AirTalk for January 24, 2014

Lawsuit challenges California teacher job protections

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A teacher at Triadelphia Ridge Elementary School in Ellicott City, Maryland, conducts a class in cursive writing October 15, 2013.

A groundbreaking lawsuit that seeks to undo teacher job protections is scheduled to kick off Monday in Los Angeles Superior Court. The lawsuit was filed two years ago on behalf of a then-student Beatriz Vergara and eight other public school students.

Their suit alleges that teacher job protections are creating inequality by using seniority rather than teacher quality to determine layoffs.

The non-profit group Students Matter has hired well-known lawyer Ted Boutrous to represent the plaintiffs. He plans to argue that job protections reduce the quality of the pool of state teachers and leaves ineffective teachers on the job only because of seniority.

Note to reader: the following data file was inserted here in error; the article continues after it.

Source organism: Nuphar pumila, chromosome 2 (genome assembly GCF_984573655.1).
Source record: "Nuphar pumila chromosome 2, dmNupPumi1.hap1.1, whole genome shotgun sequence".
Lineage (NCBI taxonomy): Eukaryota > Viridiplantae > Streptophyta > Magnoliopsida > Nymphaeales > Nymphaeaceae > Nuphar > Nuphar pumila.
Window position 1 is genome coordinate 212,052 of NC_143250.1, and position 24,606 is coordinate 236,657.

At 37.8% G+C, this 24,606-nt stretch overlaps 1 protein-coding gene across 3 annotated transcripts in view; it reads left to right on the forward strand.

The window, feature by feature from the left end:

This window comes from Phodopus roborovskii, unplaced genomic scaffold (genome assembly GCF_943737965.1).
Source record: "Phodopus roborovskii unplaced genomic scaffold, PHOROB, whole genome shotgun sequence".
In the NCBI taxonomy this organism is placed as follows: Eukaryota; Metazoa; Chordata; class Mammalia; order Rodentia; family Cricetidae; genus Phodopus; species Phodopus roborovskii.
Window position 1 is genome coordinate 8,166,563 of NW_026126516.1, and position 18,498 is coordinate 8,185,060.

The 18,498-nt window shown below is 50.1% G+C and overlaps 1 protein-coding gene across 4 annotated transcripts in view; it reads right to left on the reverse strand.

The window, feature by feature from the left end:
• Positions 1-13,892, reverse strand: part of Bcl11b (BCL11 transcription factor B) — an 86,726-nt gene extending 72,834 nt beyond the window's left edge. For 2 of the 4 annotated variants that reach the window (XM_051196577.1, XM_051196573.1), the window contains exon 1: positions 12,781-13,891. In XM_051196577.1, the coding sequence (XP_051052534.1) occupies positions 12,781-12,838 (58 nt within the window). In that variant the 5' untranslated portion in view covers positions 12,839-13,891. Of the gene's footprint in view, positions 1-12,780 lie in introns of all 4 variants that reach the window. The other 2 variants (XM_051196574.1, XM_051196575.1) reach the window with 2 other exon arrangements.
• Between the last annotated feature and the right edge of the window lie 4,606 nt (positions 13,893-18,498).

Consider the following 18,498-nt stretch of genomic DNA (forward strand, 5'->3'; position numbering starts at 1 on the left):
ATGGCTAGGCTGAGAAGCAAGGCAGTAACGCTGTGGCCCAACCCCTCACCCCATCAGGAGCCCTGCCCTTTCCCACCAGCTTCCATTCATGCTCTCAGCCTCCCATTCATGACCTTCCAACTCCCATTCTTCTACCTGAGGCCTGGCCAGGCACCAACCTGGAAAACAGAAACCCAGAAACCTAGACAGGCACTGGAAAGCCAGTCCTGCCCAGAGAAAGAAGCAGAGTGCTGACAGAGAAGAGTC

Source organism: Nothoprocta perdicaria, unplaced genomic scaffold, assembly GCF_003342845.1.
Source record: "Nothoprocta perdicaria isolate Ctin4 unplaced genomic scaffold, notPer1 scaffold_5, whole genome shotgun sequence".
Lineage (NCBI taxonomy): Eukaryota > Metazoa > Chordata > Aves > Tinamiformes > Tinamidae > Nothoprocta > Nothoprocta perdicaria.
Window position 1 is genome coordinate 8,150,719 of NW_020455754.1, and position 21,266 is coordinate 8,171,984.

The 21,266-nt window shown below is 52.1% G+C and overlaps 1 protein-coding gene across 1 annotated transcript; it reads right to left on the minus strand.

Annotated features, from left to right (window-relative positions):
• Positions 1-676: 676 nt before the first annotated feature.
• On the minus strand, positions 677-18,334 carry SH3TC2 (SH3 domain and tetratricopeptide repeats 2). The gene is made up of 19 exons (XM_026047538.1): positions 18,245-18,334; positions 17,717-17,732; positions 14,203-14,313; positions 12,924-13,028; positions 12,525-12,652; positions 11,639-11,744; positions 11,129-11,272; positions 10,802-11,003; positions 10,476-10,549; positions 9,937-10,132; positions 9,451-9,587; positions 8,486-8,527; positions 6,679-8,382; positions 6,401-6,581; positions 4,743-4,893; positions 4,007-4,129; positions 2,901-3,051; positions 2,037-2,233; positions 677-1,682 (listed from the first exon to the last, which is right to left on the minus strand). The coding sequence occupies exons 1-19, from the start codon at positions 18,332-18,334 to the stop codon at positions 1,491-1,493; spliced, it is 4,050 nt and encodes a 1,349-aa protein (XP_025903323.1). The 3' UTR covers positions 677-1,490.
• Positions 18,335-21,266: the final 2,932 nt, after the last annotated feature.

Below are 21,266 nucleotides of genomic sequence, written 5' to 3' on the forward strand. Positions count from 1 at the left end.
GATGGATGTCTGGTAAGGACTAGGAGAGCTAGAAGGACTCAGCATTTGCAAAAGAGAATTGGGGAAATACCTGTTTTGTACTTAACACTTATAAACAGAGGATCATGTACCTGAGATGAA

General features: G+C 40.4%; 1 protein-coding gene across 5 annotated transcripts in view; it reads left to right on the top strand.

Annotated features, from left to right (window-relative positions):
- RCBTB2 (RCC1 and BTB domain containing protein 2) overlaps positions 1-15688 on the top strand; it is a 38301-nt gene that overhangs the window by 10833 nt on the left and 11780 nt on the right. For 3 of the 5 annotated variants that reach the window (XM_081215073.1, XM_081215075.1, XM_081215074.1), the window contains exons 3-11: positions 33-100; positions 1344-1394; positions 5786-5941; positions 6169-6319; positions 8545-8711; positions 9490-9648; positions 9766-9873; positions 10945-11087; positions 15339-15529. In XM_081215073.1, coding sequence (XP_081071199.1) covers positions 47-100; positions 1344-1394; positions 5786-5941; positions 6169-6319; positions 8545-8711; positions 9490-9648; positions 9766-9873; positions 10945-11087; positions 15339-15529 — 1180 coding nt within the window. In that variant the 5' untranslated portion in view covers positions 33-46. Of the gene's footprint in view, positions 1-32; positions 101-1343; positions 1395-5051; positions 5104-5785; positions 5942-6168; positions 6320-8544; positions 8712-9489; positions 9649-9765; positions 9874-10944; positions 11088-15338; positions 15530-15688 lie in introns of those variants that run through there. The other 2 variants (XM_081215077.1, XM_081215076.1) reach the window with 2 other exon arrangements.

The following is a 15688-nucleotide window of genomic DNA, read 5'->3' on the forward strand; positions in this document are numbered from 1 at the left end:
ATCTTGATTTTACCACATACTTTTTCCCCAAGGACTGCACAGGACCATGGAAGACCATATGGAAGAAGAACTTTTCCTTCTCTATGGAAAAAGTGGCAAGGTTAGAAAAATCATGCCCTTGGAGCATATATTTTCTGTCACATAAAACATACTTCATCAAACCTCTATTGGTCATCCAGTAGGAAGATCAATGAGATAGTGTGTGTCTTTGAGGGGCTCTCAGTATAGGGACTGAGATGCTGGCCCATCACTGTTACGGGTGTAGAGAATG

The teachers unions argue that job protections are good for kids and is an incentive to attract quality teachers. Arguments in the case open on Monday. 

Should seniority be a factor in teacher layoffs? Do job protections improve the quality of education? How could this change the landscape of California public education?

Guest: 

Ben Austin, Executive Director of Parent Revolution and he is on the board of Students Matter

Eric Heins, Vice President of the California Teacher’s Association

 


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